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The artists embracing bodily imperfections

This article was published in partnership with Artsy, the global platform for discovering and collecting art. The original article can be seen here.

The first time I really understood the appeal of making a figurative painting, I was at Joan Semmel’s exhibition at Alexander Gray Associates last winter. In each of the nine works, Semmel had painted her own nude body from photographs. Despite this significant constraint of subject, each picture was radically different from the next: By changing her color palette, perspective, and brushstrokes, Semmel turned the body into a site of infinite reinvention.

One canvas in particular, titled “Turning” (2018), caught my eye. Semmel had painted the central figure turning away from the viewer, her right thigh propped on a stool and her blurred face mostly cropped out of the frame. As she torques at the waist, the subject grips the seat with her right hand.

An electric green line zings from her pinky to her elbow, which resembles a cross section of a tree trunk or a small pond rippling with swirls of peach, yellow, and cobalt at the shaded edge. That green line — so surprising and somehow just right — gave me a jolt. What fun, I thought, to paint the skin of an arm.

“Bella Sonte” by Amoako Boafo (2019)

Semmel is a consummate pro who’s been painting bodies for over four decades. Yet she’s hardly alone in her explorations of the body’s outer layer. A new generation of figurative artists is indulging in the pleasures of painting skin, forgoing realism for a sense of playfulness and experimentation. With unique approaches to gesture and material, these artists evoke desire and the inner life as they paint the body’s surface.

In Doron Langberg’s paintings, skin and environment play off each other as his pictures come into focus. A raised orange leg first appears as a smudge in a pink horizon. Kneecaps capture the fluorescent hues of a sunset. A landscape’s deep blues and purples seep through and darken a man’s torso. Every patch of skin is an opportunity for Langberg to apply radiant brushstrokes with a vibrating intensity: A shaky camera effect permeates his work.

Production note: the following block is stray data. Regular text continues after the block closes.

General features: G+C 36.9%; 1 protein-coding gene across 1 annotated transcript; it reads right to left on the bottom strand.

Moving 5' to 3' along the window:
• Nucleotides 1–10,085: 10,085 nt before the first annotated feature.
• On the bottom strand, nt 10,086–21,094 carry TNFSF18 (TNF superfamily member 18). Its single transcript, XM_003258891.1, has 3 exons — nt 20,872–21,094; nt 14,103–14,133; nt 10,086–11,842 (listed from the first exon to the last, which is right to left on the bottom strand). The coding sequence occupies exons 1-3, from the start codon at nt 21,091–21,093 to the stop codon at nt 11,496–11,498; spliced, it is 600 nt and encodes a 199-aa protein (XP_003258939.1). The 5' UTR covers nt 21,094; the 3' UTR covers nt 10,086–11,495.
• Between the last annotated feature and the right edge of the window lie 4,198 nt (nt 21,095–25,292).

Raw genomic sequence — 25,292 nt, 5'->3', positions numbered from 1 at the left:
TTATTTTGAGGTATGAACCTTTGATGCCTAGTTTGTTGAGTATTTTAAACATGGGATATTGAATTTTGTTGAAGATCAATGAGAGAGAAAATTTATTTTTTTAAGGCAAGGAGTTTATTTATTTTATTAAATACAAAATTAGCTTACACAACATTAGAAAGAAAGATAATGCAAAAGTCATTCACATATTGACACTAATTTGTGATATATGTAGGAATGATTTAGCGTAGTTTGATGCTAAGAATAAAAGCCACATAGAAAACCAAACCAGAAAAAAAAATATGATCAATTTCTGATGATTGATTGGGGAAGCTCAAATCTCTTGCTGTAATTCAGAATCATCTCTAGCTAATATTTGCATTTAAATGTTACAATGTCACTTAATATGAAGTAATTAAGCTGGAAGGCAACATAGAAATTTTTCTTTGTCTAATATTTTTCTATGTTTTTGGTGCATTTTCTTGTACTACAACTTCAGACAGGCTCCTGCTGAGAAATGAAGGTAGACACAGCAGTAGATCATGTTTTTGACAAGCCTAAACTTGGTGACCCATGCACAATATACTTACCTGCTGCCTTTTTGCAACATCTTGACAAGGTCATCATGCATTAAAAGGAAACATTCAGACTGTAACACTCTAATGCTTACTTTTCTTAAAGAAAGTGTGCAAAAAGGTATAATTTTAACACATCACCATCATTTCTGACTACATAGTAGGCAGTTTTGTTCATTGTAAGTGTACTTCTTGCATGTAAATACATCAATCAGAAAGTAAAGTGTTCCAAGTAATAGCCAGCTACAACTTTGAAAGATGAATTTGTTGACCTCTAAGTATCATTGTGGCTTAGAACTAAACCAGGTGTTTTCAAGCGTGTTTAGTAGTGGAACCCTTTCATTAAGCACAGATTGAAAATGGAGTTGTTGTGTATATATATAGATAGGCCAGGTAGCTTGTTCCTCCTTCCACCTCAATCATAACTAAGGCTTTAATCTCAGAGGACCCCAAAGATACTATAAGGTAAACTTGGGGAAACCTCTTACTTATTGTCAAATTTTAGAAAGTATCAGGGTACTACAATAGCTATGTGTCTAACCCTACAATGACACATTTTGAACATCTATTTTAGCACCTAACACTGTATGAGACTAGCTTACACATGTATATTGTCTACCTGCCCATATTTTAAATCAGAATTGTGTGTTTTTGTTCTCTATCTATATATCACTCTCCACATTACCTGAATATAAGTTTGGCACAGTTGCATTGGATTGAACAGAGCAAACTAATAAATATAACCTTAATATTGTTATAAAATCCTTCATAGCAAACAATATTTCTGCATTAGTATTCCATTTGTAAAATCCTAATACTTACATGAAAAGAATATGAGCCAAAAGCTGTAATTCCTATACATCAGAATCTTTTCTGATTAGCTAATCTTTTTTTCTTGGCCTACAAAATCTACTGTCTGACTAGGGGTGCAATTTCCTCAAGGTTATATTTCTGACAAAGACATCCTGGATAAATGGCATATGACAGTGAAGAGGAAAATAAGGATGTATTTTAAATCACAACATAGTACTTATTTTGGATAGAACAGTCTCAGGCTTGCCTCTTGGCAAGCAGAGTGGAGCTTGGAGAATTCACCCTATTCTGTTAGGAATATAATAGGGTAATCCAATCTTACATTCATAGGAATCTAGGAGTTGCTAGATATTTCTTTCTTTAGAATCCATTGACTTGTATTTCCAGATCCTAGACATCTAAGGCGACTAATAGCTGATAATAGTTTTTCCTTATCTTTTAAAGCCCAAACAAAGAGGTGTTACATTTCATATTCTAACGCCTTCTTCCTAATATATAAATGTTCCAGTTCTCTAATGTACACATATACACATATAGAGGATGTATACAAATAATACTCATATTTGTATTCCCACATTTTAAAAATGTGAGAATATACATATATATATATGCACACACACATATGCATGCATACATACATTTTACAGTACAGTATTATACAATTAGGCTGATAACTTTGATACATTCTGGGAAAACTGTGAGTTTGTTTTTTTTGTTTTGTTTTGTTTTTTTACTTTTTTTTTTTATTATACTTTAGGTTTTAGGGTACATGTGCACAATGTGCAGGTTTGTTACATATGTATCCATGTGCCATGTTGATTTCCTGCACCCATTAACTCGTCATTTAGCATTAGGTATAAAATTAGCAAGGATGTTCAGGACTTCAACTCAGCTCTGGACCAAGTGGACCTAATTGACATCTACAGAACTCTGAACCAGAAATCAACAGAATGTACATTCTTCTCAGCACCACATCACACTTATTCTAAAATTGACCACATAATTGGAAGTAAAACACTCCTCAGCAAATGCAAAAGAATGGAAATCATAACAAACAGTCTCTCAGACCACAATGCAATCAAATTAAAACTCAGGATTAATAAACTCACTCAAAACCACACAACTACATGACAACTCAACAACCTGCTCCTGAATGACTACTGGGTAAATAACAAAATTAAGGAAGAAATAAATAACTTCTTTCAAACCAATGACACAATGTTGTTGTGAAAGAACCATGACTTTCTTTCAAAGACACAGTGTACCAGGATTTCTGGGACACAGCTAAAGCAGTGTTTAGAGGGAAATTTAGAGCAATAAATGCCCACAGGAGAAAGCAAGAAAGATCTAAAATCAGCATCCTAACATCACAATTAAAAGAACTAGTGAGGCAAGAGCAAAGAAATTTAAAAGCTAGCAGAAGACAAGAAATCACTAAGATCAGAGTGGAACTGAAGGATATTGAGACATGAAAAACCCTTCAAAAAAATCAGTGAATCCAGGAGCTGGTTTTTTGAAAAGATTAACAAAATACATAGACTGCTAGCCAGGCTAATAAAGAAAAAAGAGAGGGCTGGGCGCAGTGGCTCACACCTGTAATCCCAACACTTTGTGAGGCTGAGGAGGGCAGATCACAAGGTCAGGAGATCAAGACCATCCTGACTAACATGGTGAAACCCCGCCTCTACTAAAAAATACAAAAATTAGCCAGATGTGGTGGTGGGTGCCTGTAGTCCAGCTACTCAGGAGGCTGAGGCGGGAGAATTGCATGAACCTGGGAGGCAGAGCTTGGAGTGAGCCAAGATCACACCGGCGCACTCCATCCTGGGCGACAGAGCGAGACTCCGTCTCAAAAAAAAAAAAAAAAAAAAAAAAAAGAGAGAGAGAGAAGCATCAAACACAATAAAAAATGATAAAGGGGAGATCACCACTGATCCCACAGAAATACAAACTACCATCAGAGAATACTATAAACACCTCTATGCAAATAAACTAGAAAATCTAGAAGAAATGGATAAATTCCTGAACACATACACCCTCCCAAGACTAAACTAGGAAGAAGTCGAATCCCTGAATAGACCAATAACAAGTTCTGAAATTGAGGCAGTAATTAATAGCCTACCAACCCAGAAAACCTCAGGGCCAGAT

“Grabby 2” by Katarina Riesing (2019)

Langberg noted that viewing Jean-Auguste-Dominique Ingres’s “Grande Odalisque” (1814) at the Louvre changed how he thought about rendering skin.

“It’s about touching,” he said. “The fur, feathers, satin, and, above all, the skin of the figure were so fetishized — Ingres’s desire for his subject came through.” Langberg understood that sexuality and pleasure are embedded in artists’ handling of paint and the brush.

For Langberg, a painter who aspires to both depict queerness and “make queer sexuality represent things other than itself,” revelations about Ingres’s work opened new creative pathways. Langerg’s lurid canvases continue to record his own fervor, whether he’s capturing the contours of a single face or the merging and separating skin of two bodies entwined in a sex act on Fire Island.

“OK” by Katarina Riesing (2018). Riesing’s work highlights seeming imperfections in skin — acne, scratches and even scars.

Skin itself is a tool in Amoako Boafo’s work. The portraitist paints with his fingers, creating light and dark squiggles that approximate the shading of his subjects’ faces. Such a texture immediately conjures touch itself, as the viewer thinks about how the artist’s hands might have smoothed over a forehead or a jaw.

Boafo has explored many methods for depicting skin tone and movement for his Black subjects (surprising palettes can complicate our ideas of “skin color” itself). He realized that his process is “best embellished” when he paints with his fingers, Boafo said.

“The lack of control, of motion, brings a certain contour that is both unrestrained and articulate in gesture,” he added.

“Turning” by Joan Semmel (2018)

While Langberg’s subjects glisten with youthful

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